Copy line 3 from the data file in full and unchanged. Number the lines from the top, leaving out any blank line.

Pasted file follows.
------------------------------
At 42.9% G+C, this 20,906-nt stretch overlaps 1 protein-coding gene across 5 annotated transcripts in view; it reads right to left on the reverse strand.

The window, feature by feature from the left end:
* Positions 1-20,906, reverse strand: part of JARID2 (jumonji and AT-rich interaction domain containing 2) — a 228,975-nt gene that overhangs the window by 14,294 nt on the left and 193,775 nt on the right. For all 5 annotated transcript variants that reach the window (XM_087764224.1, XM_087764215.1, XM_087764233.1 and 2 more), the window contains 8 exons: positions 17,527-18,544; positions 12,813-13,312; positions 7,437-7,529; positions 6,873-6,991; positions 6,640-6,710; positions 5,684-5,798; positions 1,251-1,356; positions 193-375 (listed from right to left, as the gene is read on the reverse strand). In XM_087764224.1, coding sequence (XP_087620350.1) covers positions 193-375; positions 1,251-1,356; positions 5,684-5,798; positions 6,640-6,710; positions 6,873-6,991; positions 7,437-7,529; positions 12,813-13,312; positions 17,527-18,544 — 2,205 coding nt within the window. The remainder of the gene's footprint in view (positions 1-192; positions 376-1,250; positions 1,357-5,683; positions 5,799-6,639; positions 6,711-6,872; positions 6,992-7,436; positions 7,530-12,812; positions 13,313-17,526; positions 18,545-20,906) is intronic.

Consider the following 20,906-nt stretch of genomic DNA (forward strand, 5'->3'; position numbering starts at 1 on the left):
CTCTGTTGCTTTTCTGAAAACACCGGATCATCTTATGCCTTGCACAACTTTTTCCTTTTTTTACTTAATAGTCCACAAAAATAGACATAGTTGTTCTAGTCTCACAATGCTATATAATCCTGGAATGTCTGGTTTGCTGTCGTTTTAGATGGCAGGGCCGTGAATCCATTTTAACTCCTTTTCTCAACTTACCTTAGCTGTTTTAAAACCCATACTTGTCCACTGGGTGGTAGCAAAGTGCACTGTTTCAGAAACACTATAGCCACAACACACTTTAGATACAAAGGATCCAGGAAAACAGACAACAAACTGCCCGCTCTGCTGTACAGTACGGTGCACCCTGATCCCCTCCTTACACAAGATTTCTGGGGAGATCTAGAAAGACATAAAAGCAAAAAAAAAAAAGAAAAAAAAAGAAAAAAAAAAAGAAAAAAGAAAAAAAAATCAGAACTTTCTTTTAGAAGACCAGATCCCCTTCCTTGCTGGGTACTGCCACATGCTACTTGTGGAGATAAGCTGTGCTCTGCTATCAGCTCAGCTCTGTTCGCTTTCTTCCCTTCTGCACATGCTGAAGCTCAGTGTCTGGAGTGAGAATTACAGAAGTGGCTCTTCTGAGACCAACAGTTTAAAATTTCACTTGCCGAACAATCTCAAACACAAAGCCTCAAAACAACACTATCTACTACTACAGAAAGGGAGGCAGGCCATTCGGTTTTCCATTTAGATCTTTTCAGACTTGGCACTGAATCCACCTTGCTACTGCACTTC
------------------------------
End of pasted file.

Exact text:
* Positions 1-20,906, reverse strand: part of JARID2 (jumonji and AT-rich interaction domain containing 2) — a 228,975-nt gene that overhangs the window by 14,294 nt on the left and 193,775 nt on the right. For all 5 annotated transcript variants that reach the window (XM_087764224.1, XM_087764215.1, XM_087764233.1 and 2 more), the window contains 8 exons: positions 17,527-18,544; positions 12,813-13,312; positions 7,437-7,529; positions 6,873-6,991; positions 6,640-6,710; positions 5,684-5,798; positions 1,251-1,356; positions 193-375 (listed from right to left, as the gene is read on the reverse strand). In XM_087764224.1, coding sequence (XP_087620350.1) covers positions 193-375; positions 1,251-1,356; positions 5,684-5,798; positions 6,640-6,710; positions 6,873-6,991; positions 7,437-7,529; positions 12,813-13,312; positions 17,527-18,544 — 2,205 coding nt within the window. The remainder of the gene's footprint in view (positions 1-192; positions 376-1,250; positions 1,357-5,683; positions 5,799-6,639; positions 6,711-6,872; positions 6,992-7,436; positions 7,530-12,812; positions 13,313-17,526; positions 18,545-20,906) is intronic.